American Action, Soviet Counteraction: The Early Cold War (1946-54)
One of the first major crises broke out in little Greece. It was here, oddly, that the United States would take its stand; here where an inexperienced, insecure President Truman would plant his anti-communist flag; where the U.S.—for better or worse—would self-consciously avoid another “Munich,” another “appeasement.” But was it the right place, and was it necessary? With hindsight, this appears unlikely. By 1946-47, Britain, a traditional protector of Greek independence, informed the U.S. that the British economy could no longer support military aid to the provisional capitalist government of Greece. The implication: The mighty USA should step in.
Yet the conflict in Greece was a civil war, and though there was a communist faction, Stalin actually did little to bolster that group. Besides, the right-wing government in place may have been notionally capitalist but it was also highly corrupt and monarchical. Indeed, a U.S. envoy to Greece returned to the States with the following conclusion: “There is really no state here in the Western concept. Rather we have a loose hierarchy of individualistic politicians, some worse than others, so preoccupied with their own struggle for power that they have no time, even assuming capacity, to develop economic policy.” He continued, claiming that Greek government activities were distinguished by “an almost complete deterioration of competence.” That Greek capitalist factions were superior to the communists was the big lie. Nonetheless, Truman—always crafting an image of toughness—decided to get the U.S. indirectly involved in the fight on the basis of that lie and granted $400 million in military aid to the Greek government, some 1 percent of the entire U.S. federal budget.
He went further still. Greece, Truman decided, would provide the model for future American interventionism. An obtuse, misguided report from the U.S. State, War and Navy departments had already concluded in apocalyptic terms that “[t]here is, at the present point in world history, a conflict between two ways of life [Western capitalist and Soviet communist].” Truman agreed—he liked simplistic heuristics—and developed a shallow sort of “domino theory” that if Greece fell to the communists, so too would Turkey, then France, and on and on. What the new president needed, he determined—perhaps to ensure his historic legacy—was a doctrine, a Truman doctrine. Such a credo must be brought to and sold to the American people, of course. To convince a populace weary of war, Sen. Arthur Vandenberg advised Truman, there was “only one way to get” what the president wanted: “That is to make a personal appearance before Congress and scare the hell out of the American people.” And so he would. Before a joint session of Congress, Truman would present an unsophisticated binary picture of the world. To achieve a peaceful world, “it must be the policy of the U.S. to support free peoples who are resisting attempted subjugation by armed minorities or by outside pressures.” He should have been more specific. After all, he meant Soviet outside pressures, not American compulsion, which continued as heartily as ever. Still, hypocrisy aside, most Americans bought his line—hook, line and sinker.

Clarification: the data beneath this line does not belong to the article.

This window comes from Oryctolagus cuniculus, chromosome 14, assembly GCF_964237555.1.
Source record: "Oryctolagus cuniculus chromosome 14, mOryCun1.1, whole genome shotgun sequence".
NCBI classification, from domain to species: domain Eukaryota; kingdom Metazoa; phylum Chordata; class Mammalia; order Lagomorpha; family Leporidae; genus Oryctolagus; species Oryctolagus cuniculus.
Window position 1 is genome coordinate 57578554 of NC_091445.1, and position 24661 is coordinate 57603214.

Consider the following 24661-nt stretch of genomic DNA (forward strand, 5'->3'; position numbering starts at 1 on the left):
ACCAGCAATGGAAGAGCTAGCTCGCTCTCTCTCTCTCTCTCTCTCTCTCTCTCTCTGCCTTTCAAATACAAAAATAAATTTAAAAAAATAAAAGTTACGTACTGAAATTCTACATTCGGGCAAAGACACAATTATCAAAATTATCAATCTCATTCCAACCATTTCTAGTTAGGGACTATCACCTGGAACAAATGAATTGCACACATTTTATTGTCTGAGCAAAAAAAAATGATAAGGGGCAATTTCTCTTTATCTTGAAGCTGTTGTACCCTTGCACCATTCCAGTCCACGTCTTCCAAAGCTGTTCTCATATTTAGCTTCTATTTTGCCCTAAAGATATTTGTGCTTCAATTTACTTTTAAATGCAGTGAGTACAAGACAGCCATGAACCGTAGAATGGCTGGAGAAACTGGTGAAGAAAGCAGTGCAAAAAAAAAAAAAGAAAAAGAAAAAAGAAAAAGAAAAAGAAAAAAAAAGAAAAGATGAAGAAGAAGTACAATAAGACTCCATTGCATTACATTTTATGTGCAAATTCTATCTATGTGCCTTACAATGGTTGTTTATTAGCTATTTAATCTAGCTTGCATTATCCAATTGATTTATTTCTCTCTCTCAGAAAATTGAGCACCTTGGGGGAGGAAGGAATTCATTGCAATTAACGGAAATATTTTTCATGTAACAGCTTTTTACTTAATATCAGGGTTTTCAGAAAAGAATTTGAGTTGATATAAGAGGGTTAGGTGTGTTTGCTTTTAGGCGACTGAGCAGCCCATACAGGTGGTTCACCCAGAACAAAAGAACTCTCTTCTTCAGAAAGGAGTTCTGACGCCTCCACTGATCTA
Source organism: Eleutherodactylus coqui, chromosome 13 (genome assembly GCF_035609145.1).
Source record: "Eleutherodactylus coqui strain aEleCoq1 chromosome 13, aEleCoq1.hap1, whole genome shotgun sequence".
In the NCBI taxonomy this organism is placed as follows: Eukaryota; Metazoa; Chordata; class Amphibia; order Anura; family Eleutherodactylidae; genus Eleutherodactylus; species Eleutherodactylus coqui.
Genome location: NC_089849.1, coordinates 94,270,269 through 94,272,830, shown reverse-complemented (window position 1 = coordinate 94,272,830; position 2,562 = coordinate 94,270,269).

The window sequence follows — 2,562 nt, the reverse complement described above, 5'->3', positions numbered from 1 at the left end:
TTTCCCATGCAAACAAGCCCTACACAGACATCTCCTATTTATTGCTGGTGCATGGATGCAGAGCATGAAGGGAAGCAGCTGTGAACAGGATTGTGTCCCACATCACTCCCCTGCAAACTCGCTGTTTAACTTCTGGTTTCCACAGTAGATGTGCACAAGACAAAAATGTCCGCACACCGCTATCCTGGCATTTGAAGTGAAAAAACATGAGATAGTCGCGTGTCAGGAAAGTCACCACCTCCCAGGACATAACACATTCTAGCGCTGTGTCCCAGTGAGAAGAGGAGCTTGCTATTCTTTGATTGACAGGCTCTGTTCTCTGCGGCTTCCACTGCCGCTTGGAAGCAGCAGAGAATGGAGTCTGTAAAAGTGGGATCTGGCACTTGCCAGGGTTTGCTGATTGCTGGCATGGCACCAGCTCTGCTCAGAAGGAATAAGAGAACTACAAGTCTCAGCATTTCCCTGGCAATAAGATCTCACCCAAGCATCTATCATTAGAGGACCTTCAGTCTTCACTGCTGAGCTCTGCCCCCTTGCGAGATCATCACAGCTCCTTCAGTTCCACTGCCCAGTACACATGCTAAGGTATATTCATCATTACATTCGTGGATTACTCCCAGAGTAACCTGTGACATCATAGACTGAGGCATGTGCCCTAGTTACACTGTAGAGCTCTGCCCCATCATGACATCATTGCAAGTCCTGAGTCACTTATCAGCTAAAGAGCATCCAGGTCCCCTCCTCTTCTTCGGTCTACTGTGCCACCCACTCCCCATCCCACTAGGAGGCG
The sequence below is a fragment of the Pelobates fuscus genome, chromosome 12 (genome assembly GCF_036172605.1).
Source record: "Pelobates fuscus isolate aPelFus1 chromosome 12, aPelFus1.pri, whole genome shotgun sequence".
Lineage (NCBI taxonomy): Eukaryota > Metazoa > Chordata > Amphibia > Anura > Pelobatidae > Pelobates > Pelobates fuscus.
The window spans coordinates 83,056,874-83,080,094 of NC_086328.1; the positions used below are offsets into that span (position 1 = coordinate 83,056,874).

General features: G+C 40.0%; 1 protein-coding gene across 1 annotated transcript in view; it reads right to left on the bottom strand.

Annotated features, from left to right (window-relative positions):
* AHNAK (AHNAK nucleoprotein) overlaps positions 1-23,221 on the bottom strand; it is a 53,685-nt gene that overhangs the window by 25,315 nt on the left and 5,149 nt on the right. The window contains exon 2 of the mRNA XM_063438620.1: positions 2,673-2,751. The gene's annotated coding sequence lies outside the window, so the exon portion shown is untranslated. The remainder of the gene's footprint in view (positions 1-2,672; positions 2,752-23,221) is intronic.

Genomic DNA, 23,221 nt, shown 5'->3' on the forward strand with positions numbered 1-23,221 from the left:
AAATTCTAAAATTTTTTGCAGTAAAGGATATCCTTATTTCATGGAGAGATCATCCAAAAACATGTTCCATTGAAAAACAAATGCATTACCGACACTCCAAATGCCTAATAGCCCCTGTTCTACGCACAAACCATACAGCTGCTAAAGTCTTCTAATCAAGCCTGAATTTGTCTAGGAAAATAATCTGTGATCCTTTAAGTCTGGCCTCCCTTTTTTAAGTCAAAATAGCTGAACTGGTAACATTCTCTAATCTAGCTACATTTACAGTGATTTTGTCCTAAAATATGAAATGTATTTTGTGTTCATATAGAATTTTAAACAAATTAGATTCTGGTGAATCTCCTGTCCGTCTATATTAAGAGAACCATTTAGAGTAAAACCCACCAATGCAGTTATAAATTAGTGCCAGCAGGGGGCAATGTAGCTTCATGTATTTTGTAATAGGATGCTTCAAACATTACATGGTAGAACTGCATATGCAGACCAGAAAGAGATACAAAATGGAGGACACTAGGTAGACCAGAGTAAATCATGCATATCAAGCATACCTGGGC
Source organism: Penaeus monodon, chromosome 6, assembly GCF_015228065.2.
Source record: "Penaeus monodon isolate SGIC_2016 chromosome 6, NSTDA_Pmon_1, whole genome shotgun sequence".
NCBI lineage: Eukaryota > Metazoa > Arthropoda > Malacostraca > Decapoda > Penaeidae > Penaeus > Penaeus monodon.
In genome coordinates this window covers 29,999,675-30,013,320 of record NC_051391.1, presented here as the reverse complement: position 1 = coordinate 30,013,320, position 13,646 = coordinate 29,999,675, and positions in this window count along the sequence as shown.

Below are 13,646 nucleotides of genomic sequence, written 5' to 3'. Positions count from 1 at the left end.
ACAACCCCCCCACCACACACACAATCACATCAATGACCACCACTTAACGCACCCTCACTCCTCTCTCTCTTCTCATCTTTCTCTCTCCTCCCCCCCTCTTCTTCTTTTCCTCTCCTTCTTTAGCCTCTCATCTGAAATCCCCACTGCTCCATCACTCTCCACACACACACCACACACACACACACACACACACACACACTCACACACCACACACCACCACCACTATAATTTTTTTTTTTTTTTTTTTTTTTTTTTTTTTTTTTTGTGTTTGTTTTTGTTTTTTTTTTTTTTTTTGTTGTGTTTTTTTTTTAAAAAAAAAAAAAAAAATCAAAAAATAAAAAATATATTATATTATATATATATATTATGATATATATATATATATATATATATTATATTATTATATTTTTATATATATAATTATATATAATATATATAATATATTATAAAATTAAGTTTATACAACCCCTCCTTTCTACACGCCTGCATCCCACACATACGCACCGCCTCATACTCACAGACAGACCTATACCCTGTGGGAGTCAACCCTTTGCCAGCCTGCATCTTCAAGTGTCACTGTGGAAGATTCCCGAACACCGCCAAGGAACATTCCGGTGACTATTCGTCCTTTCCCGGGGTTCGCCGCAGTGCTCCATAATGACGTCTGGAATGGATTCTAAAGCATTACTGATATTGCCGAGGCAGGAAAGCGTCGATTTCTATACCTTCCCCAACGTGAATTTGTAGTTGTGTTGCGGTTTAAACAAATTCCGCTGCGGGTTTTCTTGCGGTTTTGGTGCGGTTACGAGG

By taking over responsibility for stability and anti-communism in Greece from the British, the U.S., under Truman, invariably militarized a regional, actually local, ideological conflict and applied this model the world over. To do so was an American choice, an unnecessary one at that—and against the advice of George Kennan, the supposed architect of Cold War “containment” of Russia. Even as the government official and respected scholar of the Soviet Union decried the Russian danger, he always believed, according to historian James Patterson, that the “West should not overreact by building up huge stores of atomic weapons or making military moves that would provoke a highly suspicious Soviet state into counter-actions.” This, through the Truman doctrine and intervention in the Greek civil war, was exactly what the United States had done, and less than two years after the war in Europe had ended! The consequences were severe, ushering in an ever-escalating Cold War.